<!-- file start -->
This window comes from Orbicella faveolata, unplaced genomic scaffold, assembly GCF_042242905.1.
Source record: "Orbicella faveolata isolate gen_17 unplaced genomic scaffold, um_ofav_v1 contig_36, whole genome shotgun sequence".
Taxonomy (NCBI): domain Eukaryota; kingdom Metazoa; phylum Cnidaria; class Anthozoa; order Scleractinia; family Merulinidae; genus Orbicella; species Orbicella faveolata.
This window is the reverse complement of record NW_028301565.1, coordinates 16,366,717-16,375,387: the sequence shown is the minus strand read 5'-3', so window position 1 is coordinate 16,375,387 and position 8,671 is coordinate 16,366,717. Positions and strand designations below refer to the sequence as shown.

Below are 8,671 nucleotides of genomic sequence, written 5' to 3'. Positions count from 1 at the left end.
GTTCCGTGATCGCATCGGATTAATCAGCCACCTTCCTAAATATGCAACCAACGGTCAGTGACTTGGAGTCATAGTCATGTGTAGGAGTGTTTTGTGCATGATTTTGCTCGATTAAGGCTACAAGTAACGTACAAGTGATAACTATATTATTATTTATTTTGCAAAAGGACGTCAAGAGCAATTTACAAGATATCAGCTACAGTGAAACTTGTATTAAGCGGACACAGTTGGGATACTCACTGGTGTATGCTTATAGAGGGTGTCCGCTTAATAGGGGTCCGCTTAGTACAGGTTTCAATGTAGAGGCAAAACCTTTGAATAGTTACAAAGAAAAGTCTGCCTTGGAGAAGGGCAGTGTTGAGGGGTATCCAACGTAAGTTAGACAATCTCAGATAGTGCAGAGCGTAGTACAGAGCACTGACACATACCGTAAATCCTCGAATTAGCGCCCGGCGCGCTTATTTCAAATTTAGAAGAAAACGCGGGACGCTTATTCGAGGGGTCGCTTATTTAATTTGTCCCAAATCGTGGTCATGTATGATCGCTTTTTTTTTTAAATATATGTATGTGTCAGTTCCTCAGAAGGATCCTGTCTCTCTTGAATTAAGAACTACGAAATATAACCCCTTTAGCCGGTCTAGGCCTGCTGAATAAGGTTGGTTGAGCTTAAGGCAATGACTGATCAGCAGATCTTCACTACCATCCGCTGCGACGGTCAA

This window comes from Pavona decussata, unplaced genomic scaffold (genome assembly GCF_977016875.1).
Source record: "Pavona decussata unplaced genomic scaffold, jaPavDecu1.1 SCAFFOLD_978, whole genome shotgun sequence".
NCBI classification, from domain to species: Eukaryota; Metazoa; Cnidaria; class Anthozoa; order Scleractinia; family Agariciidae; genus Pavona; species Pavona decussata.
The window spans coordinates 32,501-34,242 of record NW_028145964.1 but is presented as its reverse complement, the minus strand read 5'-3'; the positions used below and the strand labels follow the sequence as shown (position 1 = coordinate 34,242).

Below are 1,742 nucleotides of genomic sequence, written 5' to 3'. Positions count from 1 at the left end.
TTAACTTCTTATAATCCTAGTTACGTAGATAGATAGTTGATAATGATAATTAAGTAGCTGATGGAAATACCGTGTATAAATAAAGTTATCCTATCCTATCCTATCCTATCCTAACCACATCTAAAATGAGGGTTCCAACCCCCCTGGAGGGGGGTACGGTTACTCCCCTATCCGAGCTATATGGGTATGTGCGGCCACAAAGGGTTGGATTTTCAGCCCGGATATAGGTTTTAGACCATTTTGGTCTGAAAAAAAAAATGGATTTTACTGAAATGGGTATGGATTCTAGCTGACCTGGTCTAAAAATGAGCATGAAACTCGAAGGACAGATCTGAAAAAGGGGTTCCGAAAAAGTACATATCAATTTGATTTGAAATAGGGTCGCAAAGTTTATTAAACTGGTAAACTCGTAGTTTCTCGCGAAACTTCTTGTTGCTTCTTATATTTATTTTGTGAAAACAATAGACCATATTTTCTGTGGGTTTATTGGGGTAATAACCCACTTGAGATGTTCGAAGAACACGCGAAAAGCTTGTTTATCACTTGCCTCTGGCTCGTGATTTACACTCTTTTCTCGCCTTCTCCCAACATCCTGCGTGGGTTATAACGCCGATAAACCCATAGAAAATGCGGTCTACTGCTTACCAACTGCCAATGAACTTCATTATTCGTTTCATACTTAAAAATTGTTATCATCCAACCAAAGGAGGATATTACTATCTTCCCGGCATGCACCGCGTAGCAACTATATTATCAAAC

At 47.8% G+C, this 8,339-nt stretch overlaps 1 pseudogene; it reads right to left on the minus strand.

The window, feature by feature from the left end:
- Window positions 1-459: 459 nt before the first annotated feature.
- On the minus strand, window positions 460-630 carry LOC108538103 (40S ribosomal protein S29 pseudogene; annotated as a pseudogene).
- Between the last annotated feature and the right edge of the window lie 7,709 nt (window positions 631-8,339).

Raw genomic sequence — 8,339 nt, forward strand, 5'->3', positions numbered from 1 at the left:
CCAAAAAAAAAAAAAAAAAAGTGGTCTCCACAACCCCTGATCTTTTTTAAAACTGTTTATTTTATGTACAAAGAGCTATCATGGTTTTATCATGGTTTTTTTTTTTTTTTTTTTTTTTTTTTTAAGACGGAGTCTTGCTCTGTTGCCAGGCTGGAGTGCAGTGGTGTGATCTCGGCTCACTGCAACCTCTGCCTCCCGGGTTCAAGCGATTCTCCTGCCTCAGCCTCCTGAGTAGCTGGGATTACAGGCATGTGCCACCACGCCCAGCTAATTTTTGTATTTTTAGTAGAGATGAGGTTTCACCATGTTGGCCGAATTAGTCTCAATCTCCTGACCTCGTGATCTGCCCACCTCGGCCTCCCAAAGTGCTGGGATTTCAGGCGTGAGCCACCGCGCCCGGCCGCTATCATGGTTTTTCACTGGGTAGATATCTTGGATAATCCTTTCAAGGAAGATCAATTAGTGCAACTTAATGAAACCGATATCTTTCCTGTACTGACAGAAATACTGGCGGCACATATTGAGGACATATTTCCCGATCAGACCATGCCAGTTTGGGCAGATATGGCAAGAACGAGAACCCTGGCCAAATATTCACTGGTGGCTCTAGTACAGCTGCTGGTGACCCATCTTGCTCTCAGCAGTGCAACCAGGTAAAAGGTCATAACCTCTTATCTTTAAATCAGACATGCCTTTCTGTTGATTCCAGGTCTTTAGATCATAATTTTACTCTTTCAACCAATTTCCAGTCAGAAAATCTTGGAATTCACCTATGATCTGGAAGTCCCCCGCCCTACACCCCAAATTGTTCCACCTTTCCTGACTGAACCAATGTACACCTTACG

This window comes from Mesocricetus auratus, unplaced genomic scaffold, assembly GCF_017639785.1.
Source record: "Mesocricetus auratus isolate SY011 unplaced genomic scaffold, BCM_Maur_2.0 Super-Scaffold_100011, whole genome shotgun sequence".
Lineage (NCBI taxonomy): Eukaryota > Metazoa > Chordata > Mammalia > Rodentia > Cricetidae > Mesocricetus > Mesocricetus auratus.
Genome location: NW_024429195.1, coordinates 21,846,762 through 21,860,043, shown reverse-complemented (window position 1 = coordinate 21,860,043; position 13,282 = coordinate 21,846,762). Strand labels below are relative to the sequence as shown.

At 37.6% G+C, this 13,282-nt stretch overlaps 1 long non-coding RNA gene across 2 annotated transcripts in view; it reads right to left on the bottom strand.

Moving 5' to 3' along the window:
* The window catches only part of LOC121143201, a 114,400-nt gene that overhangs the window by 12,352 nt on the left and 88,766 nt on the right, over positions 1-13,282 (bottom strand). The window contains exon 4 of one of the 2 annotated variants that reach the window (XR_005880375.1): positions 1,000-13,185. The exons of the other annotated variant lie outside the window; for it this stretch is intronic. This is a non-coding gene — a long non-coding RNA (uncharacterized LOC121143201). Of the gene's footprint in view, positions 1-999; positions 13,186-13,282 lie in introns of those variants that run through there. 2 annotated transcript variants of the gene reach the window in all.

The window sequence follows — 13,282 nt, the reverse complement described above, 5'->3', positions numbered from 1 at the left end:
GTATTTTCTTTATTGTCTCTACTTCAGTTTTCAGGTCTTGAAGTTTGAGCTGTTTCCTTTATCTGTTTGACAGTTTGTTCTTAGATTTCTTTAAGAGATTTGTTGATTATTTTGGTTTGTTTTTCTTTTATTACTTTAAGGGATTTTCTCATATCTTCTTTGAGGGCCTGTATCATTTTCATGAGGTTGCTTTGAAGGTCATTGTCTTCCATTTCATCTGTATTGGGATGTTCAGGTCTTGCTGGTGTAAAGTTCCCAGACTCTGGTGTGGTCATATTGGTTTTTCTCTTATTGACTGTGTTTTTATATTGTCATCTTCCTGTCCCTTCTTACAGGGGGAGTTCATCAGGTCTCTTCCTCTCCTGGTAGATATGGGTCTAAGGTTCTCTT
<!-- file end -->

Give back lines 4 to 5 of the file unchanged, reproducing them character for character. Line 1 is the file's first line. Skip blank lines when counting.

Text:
This window is the reverse complement of record NW_028301565.1, coordinates 16,366,717-16,375,387: the sequence shown is the minus strand read 5'-3', so window position 1 is coordinate 16,375,387 and position 8,671 is coordinate 16,366,717. Positions and strand designations below refer to the sequence as shown.

Below are 8,671 nucleotides of genomic sequence, written 5' to 3'. Positions count from 1 at the left end.